ISLAMABAD: Households in 28 districts of Pakistan has revealed that more than half of the surveyed households reported a reduction in income, high food and fuel prices, and sickness or death in their household.
As per results of a survey carried out by the Food and Agriculture Organization (FAO) of the United Nations in 28 districts, households reported a drop in agricultural income, particularly from the sale of staple crops, but also from agricultural trade and casual farm labour. Agricultural shocks were less frequent than economic shocks, but some districts had prevalence rates that were much higher than the aggregate average.
FAO carried out the survey through the data in emergencies monitoring system to monitor agricultural livelihoods and food security in the three provinces. Results of the survey were made available on Friday.
The survey targeted Khyber-Pakhtunkhwa, Balochistan and Sindh, and was conducted from March to April 2022. Face-to-face interviews were carried out in seven districts of KP (Bajaur, Khyber, Kurram, Mohmand, North Waziristan, Orakzai and South Waziristan); twelve districts in Balochistan (Chagai, Gwadar, Harnai, Kech, Kharan, Killa Abdullah, Loralai, Nushki, Panjgur, Pishin, Washuk, and Zhob); and nine districts in Sindh (Badin, Dadu, Jamshoro, Mirpurkhas, Sanghar, Sujawal, Tharparkar, Thatta and Umerkot. This third-round survey utilized a random sample of 6990 rural households representative at district level.
Plant diseases were more frequent in Kharan and Loralai districts while animal diseases were more frequent in Chagai, Kech, Kharan, South Waziristan, and Tharparkar districts. In addition, access to pasture was difficult for 7 percent of the households in Pishin, and other crop and livestock shocks were cited by 17 percent in Chagai, 18 percent in North Waziristan and 26 percent in Sanghar districts.
When compared to a typical year, the area planted over the 2022 Rabi season was lower for wheat and cash crops than for other crops. The most common crop-production difficulties cited were access to fertilizer and lack of water for irrigation and plant disease. Access to fertilizer and lack of irrigation water were more frequently cited by wheat and cash crop producers while plant diseases and seed quality were more frequently cited by vegetable growers.
Among the surveyed farmers, 68 percent reported a reduction in harvest compared to a typical year (70 percent for wheat). Crop producers reported similar production levels to the previous year. A decline in harvest was frequently reported in Sindh (76 percent) and was generally associated with smaller planted areas, lack of water and limited access to fertilizer.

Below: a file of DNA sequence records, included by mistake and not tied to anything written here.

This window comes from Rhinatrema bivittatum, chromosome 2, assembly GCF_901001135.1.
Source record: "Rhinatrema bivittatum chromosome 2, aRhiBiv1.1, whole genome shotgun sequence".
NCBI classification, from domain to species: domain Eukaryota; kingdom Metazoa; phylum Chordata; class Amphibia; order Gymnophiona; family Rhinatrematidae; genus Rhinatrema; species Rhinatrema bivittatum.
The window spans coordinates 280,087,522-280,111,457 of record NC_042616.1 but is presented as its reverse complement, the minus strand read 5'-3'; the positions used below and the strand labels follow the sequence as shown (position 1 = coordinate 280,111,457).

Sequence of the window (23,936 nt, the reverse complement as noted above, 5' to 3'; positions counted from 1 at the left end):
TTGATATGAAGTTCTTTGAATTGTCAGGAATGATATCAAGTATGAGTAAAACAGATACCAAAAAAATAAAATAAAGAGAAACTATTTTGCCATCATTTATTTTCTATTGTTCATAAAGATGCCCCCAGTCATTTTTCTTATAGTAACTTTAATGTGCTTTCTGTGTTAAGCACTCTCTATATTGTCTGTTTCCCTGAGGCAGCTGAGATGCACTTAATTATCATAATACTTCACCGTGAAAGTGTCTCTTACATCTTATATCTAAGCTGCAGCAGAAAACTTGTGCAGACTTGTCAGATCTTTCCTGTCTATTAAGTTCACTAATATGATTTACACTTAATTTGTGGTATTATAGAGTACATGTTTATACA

Nearly half of those who sold crops reported marketing difficulties. These included high marketing costs (65 percent) and low selling prices for produce (57 percent).
According to the survey, for cattle and goats, herd sizes changed considerably compared to one year ago. The share of farmers reporting a decrease in herd size was high, particularly in Washuk, Nushki and Chegai. Variations in herd size were mostly due to distress sales, death (especially for goats) and the deterioration of pasture. Difficulty accessing feed, pasture and veterinary services were the most common challenges, with access to pasture affecting goat farmers the most.
Approximately half of the respondents reported difficulties selling livestock products with higher marketing costs, lower demand and lower prices reported as the major issues. Forty-seven percent of goat farmers reported lower prices compared to the average price for the current period in a normal year. Among households reportedly engaged in fishing, fish were more difficult to find compared to last year, but difficulties accessing fishing materials and fuel were also cited.
The prevalence of moderate or severe recent food insecurity (RFI) was 40 percent. Sindh districts had the highest prevalence of moderate and severe RFI with 48 percent, Balochistan followed with 37 percent, then Khyber-Pakhtunkhwa with 28 percent. The food consumption score (FCS) revealed that 27 percent had poor food consumption, particularly in Sindh (33 percent), and 32 percent borderline.
In addition to poor food consumption, a large share of households adopted asset-depleting livelihood coping strategies. Most respondents identified cash or food assistance as the most urgent need, but a high share of households mentioned agricultural inputs such as seeds, fertilizer, animal feed and veterinary services.